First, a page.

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Stopping HAIF

September 6, 2011
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I read with considerable interest Howard McKew’s January 2011 “Tomorrow’s Environment” column in Engineered Systemsand his involvement in HAIF. He is absolutely correct, more must be done to reduce the staggering number of preventable deaths caused by hospital acquired infections. I became intensely aware of the daily operations of certain hospitals three years ago while visiting my wife during her extended stay (3 to 4 weeks) in three different medical institutions. Howard and his team have a daunting task ahead of them, a task that must include awareness by all parties involved, identification of the diseases and their causes, and a commitment to create solutions. It really is not all about money, it is about saving lives.

One suggestion I have is to compile a complete list of the diseases, their causes, and how they are spread. Any manufacture worth their salt should jump on the chance to improve their product if they are provided with the facts. Hospitals have a great deal of in house procedural changes to make in concert with HVAC and architectural changes.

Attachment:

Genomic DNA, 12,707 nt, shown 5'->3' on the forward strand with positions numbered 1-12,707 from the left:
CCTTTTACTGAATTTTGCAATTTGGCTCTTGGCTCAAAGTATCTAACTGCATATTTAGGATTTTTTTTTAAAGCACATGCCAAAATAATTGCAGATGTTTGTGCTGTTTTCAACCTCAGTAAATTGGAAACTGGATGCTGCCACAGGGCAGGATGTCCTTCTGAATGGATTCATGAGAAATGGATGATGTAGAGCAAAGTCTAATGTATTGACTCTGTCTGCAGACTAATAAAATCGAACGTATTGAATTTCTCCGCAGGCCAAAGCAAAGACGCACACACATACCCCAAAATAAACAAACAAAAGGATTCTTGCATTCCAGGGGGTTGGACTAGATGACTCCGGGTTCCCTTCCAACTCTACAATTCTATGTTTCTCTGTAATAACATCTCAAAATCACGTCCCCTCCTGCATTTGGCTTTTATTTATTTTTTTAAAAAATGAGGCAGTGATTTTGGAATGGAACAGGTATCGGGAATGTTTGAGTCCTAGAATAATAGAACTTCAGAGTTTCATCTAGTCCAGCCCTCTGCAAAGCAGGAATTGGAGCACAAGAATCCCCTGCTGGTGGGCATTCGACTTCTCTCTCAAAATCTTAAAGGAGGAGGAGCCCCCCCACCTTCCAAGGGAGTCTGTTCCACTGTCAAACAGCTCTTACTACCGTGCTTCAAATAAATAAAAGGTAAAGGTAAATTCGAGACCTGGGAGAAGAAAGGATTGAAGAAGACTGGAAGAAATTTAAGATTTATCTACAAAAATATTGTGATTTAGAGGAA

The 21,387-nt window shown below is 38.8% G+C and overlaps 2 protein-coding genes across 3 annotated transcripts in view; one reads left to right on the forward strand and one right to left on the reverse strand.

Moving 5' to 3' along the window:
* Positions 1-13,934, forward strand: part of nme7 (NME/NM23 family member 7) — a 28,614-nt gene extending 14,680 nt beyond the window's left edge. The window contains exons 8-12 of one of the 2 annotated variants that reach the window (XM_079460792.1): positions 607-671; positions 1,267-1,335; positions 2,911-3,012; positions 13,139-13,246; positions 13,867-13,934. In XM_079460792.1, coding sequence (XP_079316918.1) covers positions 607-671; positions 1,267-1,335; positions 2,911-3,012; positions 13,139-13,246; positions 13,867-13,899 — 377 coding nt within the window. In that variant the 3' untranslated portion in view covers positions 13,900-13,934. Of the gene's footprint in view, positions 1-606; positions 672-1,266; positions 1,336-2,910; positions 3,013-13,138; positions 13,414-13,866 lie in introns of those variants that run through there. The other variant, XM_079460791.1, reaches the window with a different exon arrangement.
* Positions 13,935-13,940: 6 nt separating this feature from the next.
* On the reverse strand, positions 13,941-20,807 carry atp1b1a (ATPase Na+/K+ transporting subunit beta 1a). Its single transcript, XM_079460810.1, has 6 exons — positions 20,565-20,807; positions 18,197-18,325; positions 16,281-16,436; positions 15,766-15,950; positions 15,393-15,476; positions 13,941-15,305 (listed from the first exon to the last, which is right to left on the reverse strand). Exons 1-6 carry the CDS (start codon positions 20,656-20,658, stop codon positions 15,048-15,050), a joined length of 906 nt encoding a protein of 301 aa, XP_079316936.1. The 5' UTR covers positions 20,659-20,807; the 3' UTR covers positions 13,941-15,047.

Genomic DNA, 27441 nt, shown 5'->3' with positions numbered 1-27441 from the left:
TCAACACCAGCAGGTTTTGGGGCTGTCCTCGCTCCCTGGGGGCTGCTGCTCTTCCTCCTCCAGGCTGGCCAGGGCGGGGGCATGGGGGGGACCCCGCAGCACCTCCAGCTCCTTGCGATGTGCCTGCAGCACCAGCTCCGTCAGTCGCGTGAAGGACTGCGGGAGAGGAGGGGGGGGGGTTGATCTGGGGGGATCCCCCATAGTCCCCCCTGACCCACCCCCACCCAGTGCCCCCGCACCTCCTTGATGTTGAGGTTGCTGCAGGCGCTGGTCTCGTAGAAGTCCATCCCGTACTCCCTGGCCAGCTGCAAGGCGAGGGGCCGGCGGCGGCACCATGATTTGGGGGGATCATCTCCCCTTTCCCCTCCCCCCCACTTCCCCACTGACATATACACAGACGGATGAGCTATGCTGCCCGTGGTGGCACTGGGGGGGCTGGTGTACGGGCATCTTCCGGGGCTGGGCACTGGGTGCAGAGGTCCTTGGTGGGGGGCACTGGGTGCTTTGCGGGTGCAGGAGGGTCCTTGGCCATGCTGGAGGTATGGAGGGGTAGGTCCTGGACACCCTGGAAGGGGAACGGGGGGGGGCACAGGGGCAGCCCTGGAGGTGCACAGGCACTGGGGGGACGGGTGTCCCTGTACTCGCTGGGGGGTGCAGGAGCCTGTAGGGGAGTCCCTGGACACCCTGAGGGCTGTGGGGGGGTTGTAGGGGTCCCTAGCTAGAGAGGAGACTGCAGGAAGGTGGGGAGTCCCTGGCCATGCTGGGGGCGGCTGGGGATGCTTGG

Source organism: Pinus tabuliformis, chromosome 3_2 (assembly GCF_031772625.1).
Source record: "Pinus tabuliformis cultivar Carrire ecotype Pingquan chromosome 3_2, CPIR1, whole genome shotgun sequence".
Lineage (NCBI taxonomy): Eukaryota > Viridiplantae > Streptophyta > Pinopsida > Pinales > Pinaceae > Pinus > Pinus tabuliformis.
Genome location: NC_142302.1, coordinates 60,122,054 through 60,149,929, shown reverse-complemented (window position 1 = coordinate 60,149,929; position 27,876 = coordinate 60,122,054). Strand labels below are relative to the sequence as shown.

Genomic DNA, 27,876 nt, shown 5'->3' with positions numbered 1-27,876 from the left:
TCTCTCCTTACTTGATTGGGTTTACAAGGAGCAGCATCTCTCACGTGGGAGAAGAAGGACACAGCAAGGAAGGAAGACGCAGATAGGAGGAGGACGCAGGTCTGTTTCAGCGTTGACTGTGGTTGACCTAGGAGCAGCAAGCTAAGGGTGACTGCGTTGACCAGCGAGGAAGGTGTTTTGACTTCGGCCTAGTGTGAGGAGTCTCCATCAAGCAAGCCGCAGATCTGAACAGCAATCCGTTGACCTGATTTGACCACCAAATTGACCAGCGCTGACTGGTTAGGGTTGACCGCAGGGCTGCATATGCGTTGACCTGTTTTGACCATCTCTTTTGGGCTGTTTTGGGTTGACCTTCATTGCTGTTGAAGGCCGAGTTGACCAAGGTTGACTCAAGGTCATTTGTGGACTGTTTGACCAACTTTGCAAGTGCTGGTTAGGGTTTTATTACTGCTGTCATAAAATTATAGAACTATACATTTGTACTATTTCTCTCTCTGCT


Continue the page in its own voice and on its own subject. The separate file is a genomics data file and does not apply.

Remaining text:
You can create a clean room atmosphere and have the smoothest, dust-free surfaces within a room, but if visitors bring in germs off the street or if maintenance personnel perform normal chores wearing the same uniforms they wear in the boiler room or the garage, then there is no way you can accomplish your goal. I once knew of a college laboratory designed to maintain pressure differences between the labs and the corridors. Then the professor in charge stated, after the fact, that no one was going to tell him to keep the lab doors closed. You can design the best using the latest but you cannot ignore the human factor.

I learned that the illness that could have been fatal to my wife (she is doing just fine now) was caused by the antibiotics she was taking and was not an HAI. However the experience opened my eyes to what can and does occur in hospitals. You have heard of the challenge, DBMPBMS (don’t bring me problems, bring me solutions). Extend that challenge to any and all disciplines that can bring you solutions, but they have to know what it is they are dealing with first.

Paul Coward
Coward Environmental Systems, Inc.
Oxford, CT

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